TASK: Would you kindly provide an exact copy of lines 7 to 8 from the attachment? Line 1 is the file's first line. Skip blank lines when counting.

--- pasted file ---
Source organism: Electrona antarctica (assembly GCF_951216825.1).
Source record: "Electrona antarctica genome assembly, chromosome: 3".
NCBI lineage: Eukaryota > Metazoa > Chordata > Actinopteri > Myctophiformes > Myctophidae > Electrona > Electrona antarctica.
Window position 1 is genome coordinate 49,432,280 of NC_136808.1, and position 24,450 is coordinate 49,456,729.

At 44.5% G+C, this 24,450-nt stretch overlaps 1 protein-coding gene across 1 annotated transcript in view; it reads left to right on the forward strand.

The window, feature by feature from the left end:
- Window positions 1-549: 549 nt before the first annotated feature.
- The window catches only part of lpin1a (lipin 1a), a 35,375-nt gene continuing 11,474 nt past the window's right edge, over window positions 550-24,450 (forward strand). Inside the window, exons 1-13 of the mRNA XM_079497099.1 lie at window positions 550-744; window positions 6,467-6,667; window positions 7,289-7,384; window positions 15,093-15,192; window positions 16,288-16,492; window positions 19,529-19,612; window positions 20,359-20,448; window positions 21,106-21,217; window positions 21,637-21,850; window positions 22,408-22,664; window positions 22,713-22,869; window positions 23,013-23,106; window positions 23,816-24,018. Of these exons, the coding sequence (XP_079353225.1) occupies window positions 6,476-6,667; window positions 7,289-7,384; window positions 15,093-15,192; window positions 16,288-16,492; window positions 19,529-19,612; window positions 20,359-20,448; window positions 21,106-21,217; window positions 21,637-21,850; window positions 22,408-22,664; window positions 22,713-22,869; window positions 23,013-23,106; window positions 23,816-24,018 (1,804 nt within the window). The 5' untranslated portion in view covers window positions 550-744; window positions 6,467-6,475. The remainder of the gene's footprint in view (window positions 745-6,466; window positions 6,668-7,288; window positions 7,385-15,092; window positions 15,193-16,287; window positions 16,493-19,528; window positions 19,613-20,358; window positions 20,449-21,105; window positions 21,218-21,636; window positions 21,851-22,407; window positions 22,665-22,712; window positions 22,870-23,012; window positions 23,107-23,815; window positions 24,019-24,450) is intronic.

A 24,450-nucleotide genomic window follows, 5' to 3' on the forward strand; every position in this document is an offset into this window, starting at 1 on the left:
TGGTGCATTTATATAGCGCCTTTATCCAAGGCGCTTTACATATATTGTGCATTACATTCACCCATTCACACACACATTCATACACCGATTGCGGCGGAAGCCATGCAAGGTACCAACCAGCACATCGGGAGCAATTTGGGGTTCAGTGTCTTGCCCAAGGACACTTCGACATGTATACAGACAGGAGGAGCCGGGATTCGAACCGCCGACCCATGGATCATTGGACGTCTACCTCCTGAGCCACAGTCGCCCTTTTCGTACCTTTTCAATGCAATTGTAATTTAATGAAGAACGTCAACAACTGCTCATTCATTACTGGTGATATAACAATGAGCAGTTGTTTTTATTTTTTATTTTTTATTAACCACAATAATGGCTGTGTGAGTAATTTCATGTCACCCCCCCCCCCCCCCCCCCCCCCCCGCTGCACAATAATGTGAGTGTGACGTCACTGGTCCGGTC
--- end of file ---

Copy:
- Window positions 1-549: 549 nt before the first annotated feature.
- The window catches only part of lpin1a (lipin 1a), a 35,375-nt gene continuing 11,474 nt past the window's right edge, over window positions 550-24,450 (forward strand). Inside the window, exons 1-13 of the mRNA XM_079497099.1 lie at window positions 550-744; window positions 6,467-6,667; window positions 7,289-7,384; window positions 15,093-15,192; window positions 16,288-16,492; window positions 19,529-19,612; window positions 20,359-20,448; window positions 21,106-21,217; window positions 21,637-21,850; window positions 22,408-22,664; window positions 22,713-22,869; window positions 23,013-23,106; window positions 23,816-24,018. Of these exons, the coding sequence (XP_079353225.1) occupies window positions 6,476-6,667; window positions 7,289-7,384; window positions 15,093-15,192; window positions 16,288-16,492; window positions 19,529-19,612; window positions 20,359-20,448; window positions 21,106-21,217; window positions 21,637-21,850; window positions 22,408-22,664; window positions 22,713-22,869; window positions 23,013-23,106; window positions 23,816-24,018 (1,804 nt within the window). The 5' untranslated portion in view covers window positions 550-744; window positions 6,467-6,475. The remainder of the gene's footprint in view (window positions 745-6,466; window positions 6,668-7,288; window positions 7,385-15,092; window positions 15,193-16,287; window positions 16,493-19,528; window positions 19,613-20,358; window positions 20,449-21,105; window positions 21,218-21,636; window positions 21,851-22,407; window positions 22,665-22,712; window positions 22,870-23,012; window positions 23,107-23,815; window positions 24,019-24,450) is intronic.